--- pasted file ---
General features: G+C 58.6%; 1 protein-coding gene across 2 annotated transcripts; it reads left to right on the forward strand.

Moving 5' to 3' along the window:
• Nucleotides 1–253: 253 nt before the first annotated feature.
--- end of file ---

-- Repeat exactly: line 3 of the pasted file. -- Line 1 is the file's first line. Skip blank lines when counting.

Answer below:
• Nucleotides 1–253: 253 nt before the first annotated feature.